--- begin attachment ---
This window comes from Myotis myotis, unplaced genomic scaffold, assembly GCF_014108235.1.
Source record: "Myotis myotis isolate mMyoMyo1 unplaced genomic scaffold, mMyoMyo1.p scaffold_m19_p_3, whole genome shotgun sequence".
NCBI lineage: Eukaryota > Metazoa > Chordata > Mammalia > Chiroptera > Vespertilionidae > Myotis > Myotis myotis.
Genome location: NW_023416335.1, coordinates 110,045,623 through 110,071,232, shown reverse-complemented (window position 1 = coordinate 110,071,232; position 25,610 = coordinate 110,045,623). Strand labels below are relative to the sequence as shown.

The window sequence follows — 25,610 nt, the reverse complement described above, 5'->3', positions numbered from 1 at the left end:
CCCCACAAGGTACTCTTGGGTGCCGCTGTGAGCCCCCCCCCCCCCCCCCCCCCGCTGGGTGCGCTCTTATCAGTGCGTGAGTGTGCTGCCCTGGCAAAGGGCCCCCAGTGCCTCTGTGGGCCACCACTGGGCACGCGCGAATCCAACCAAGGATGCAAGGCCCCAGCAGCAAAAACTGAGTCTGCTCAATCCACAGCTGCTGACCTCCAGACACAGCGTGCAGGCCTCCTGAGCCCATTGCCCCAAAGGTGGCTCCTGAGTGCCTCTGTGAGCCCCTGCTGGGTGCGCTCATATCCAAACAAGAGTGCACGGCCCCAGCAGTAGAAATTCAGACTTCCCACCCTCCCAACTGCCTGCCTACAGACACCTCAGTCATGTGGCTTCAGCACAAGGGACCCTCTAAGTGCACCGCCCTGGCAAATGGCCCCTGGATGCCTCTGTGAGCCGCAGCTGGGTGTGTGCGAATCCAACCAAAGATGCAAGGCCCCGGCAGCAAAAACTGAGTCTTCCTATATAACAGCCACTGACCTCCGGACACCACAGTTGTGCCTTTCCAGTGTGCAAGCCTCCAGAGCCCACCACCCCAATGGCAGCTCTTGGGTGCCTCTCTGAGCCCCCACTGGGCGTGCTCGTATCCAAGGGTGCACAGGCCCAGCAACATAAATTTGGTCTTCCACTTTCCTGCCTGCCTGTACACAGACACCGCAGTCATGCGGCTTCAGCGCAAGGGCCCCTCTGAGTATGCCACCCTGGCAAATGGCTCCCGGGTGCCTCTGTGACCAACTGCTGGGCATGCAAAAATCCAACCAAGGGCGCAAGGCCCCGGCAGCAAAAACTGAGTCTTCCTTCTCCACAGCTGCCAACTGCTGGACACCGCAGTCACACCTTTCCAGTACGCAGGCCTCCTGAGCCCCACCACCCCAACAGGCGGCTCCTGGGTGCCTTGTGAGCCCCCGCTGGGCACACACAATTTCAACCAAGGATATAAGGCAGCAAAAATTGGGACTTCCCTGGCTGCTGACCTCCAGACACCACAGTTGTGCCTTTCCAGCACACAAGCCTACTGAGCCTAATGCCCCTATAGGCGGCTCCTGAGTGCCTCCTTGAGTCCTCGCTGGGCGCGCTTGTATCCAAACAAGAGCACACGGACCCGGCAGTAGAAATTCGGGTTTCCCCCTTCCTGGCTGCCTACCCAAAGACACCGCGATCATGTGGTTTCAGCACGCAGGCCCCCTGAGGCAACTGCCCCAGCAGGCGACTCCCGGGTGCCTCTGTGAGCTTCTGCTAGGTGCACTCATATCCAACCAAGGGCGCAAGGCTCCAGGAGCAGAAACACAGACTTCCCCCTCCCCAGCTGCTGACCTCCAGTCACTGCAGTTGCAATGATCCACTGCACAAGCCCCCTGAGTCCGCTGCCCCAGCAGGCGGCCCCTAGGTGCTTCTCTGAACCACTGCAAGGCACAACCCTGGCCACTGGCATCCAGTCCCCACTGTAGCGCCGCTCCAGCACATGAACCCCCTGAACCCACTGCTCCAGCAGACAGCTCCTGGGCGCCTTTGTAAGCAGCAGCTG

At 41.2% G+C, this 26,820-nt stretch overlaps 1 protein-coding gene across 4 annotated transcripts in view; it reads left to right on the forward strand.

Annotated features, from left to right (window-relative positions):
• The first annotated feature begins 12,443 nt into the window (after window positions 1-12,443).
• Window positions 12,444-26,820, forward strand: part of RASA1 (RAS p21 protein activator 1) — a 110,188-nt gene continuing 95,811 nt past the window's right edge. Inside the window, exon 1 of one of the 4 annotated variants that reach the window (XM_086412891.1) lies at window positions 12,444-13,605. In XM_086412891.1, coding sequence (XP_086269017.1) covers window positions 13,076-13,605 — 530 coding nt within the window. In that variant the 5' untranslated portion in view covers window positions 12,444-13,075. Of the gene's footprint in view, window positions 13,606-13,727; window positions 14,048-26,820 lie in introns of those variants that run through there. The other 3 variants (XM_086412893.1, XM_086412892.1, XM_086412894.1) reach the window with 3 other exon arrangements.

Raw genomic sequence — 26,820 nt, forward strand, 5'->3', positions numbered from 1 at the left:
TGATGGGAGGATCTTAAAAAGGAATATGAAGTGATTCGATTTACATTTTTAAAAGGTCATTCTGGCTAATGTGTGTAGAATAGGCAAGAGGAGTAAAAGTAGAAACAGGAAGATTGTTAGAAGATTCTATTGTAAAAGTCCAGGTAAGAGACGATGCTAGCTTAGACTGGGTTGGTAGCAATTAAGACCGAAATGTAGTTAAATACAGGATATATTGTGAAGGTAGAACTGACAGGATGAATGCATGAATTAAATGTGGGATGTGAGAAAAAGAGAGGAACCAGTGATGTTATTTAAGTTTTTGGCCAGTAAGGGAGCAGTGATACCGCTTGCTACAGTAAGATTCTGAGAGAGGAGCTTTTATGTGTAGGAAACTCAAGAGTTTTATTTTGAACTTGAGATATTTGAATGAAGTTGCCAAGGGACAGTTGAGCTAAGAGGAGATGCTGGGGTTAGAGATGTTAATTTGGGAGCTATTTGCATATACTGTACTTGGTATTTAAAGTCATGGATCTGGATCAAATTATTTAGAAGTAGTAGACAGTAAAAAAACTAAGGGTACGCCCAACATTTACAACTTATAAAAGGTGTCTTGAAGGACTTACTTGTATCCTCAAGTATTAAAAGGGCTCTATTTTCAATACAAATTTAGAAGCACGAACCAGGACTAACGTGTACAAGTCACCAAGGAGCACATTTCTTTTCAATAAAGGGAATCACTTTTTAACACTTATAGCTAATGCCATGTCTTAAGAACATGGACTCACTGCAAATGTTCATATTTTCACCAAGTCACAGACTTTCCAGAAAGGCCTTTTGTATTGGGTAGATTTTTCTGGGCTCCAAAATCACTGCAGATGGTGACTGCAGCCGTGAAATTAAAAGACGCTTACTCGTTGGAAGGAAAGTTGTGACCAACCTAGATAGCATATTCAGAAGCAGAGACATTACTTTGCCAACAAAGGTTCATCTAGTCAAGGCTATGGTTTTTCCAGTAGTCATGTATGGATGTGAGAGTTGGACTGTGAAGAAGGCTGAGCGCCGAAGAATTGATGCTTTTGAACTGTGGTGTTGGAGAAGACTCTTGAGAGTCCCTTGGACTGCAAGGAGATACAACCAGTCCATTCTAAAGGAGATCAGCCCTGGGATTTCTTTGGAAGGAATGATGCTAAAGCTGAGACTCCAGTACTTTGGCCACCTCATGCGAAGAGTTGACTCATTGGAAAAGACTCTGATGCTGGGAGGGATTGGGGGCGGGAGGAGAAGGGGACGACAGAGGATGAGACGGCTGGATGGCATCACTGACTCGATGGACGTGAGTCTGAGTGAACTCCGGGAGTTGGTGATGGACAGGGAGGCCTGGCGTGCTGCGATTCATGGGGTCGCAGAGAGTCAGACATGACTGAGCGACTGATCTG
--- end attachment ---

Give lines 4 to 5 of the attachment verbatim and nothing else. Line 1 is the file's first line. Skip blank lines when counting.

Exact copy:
Genome location: NW_023416335.1, coordinates 110,045,623 through 110,071,232, shown reverse-complemented (window position 1 = coordinate 110,071,232; position 25,610 = coordinate 110,045,623). Strand labels below are relative to the sequence as shown.

The window sequence follows — 25,610 nt, the reverse complement described above, 5'->3', positions numbered from 1 at the left end: